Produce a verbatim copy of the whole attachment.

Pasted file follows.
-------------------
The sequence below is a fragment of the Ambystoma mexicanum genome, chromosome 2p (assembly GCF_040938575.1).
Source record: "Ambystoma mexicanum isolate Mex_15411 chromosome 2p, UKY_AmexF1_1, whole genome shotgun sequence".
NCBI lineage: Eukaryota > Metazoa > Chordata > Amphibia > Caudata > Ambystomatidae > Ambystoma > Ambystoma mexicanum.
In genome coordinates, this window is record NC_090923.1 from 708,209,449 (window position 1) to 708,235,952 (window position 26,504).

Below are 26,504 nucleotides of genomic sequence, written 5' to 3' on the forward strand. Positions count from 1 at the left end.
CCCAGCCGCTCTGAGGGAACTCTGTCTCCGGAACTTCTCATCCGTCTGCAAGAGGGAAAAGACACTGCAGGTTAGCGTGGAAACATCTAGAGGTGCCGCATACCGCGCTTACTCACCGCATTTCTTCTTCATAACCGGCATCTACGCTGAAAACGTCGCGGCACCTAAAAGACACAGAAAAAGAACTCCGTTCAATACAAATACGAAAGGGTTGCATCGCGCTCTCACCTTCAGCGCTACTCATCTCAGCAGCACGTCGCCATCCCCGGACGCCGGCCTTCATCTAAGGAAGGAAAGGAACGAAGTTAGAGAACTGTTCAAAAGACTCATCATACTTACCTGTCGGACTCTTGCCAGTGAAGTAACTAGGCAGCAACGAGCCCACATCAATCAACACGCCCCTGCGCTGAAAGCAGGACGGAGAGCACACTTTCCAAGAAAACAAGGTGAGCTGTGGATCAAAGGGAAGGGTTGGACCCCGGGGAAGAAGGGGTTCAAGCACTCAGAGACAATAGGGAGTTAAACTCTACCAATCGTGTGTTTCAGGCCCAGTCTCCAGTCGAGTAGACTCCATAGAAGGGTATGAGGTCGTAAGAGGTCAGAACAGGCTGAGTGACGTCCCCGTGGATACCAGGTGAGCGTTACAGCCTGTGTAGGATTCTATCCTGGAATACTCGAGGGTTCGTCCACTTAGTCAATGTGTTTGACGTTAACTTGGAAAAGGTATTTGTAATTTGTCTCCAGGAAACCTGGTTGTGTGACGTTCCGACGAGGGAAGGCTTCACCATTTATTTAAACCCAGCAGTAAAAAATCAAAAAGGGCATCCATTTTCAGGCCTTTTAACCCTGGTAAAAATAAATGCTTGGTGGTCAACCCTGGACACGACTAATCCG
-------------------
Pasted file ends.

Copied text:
The sequence below is a fragment of the Ambystoma mexicanum genome, chromosome 2p (assembly GCF_040938575.1).
Source record: "Ambystoma mexicanum isolate Mex_15411 chromosome 2p, UKY_AmexF1_1, whole genome shotgun sequence".
NCBI lineage: Eukaryota > Metazoa > Chordata > Amphibia > Caudata > Ambystomatidae > Ambystoma > Ambystoma mexicanum.
In genome coordinates, this window is record NC_090923.1 from 708,209,449 (window position 1) to 708,235,952 (window position 26,504).

Below are 26,504 nucleotides of genomic sequence, written 5' to 3' on the forward strand. Positions count from 1 at the left end.
CCCAGCCGCTCTGAGGGAACTCTGTCTCCGGAACTTCTCATCCGTCTGCAAGAGGGAAAAGACACTGCAGGTTAGCGTGGAAACATCTAGAGGTGCCGCATACCGCGCTTACTCACCGCATTTCTTCTTCATAACCGGCATCTACGCTGAAAACGTCGCGGCACCTAAAAGACACAGAAAAAGAACTCCGTTCAATACAAATACGAAAGGGTTGCATCGCGCTCTCACCTTCAGCGCTACTCATCTCAGCAGCACGTCGCCATCCCCGGACGCCGGCCTTCATCTAAGGAAGGAAAGGAACGAAGTTAGAGAACTGTTCAAAAGACTCATCATACTTACCTGTCGGACTCTTGCCAGTGAAGTAACTAGGCAGCAACGAGCCCACATCAATCAACACGCCCCTGCGCTGAAAGCAGGACGGAGAGCACACTTTCCAAGAAAACAAGGTGAGCTGTGGATCAAAGGGAAGGGTTGGACCCCGGGGAAGAAGGGGTTCAAGCACTCAGAGACAATAGGGAGTTAAACTCTACCAATCGTGTGTTTCAGGCCCAGTCTCCAGTCGAGTAGACTCCATAGAAGGGTATGAGGTCGTAAGAGGTCAGAACAGGCTGAGTGACGTCCCCGTGGATACCAGGTGAGCGTTACAGCCTGTGTAGGATTCTATCCTGGAATACTCGAGGGTTCGTCCACTTAGTCAATGTGTTTGACGTTAACTTGGAAAAGGTATTTGTAATTTGTCTCCAGGAAACCTGGTTGTGTGACGTTCCGACGAGGGAAGGCTTCACCATTTATTTAAACCCAGCAGTAAAAAATCAAAAAGGGCATCCATTTTCAGGCCTTTTAACCCTGGTAAAAATAAATGCTTGGTGGTCAACCCTGGACACGACTAATCCG